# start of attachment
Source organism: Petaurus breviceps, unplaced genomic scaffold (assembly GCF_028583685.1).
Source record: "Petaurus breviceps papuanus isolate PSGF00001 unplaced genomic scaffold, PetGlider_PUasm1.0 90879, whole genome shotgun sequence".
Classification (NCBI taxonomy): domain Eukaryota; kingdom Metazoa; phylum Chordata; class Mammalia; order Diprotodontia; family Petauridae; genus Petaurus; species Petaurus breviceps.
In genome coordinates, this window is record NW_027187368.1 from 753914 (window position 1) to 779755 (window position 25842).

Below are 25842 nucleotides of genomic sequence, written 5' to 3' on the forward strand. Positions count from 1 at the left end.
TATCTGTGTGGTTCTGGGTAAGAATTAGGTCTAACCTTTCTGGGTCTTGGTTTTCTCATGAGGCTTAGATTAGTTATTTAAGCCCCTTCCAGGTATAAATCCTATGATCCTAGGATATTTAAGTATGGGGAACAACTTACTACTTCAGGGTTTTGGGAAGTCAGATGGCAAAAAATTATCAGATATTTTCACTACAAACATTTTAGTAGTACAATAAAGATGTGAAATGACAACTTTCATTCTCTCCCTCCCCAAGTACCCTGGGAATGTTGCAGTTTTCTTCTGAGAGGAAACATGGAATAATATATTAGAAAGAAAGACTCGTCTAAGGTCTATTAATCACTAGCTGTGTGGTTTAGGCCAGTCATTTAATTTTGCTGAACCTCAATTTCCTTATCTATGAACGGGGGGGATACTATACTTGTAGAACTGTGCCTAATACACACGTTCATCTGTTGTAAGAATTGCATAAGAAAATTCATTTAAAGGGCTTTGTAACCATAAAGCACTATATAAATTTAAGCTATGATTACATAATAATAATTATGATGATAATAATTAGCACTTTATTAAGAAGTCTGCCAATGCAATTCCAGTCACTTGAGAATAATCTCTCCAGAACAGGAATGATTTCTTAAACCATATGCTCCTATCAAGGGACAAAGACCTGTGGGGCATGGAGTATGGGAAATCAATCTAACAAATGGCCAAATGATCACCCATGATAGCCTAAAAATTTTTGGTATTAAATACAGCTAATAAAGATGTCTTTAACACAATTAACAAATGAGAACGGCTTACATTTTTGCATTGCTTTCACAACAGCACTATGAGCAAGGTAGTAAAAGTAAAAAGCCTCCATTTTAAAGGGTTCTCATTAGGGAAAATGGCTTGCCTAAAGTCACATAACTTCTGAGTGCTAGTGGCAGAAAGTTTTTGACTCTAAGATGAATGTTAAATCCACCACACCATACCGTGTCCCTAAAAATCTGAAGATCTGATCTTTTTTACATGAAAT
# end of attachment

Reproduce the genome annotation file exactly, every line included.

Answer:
Source organism: Petaurus breviceps, unplaced genomic scaffold (assembly GCF_028583685.1).
Source record: "Petaurus breviceps papuanus isolate PSGF00001 unplaced genomic scaffold, PetGlider_PUasm1.0 90879, whole genome shotgun sequence".
Classification (NCBI taxonomy): domain Eukaryota; kingdom Metazoa; phylum Chordata; class Mammalia; order Diprotodontia; family Petauridae; genus Petaurus; species Petaurus breviceps.
In genome coordinates, this window is record NW_027187368.1 from 753914 (window position 1) to 779755 (window position 25842).

Below are 25842 nucleotides of genomic sequence, written 5' to 3' on the forward strand. Positions count from 1 at the left end.
TATCTGTGTGGTTCTGGGTAAGAATTAGGTCTAACCTTTCTGGGTCTTGGTTTTCTCATGAGGCTTAGATTAGTTATTTAAGCCCCTTCCAGGTATAAATCCTATGATCCTAGGATATTTAAGTATGGGGAACAACTTACTACTTCAGGGTTTTGGGAAGTCAGATGGCAAAAAATTATCAGATATTTTCACTACAAACATTTTAGTAGTACAATAAAGATGTGAAATGACAACTTTCATTCTCTCCCTCCCCAAGTACCCTGGGAATGTTGCAGTTTTCTTCTGAGAGGAAACATGGAATAATATATTAGAAAGAAAGACTCGTCTAAGGTCTATTAATCACTAGCTGTGTGGTTTAGGCCAGTCATTTAATTTTGCTGAACCTCAATTTCCTTATCTATGAACGGGGGGGATACTATACTTGTAGAACTGTGCCTAATACACACGTTCATCTGTTGTAAGAATTGCATAAGAAAATTCATTTAAAGGGCTTTGTAACCATAAAGCACTATATAAATTTAAGCTATGATTACATAATAATAATTATGATGATAATAATTAGCACTTTATTAAGAAGTCTGCCAATGCAATTCCAGTCACTTGAGAATAATCTCTCCAGAACAGGAATGATTTCTTAAACCATATGCTCCTATCAAGGGACAAAGACCTGTGGGGCATGGAGTATGGGAAATCAATCTAACAAATGGCCAAATGATCACCCATGATAGCCTAAAAATTTTTGGTATTAAATACAGCTAATAAAGATGTCTTTAACACAATTAACAAATGAGAACGGCTTACATTTTTGCATTGCTTTCACAACAGCACTATGAGCAAGGTAGTAAAAGTAAAAAGCCTCCATTTTAAAGGGTTCTCATTAGGGAAAATGGCTTGCCTAAAGTCACATAACTTCTGAGTGCTAGTGGCAGAAAGTTTTTGACTCTAAGATGAATGTTAAATCCACCACACCATACCGTGTCCCTAAAAATCTGAAGATCTGATCTTTTTTACATGAAAT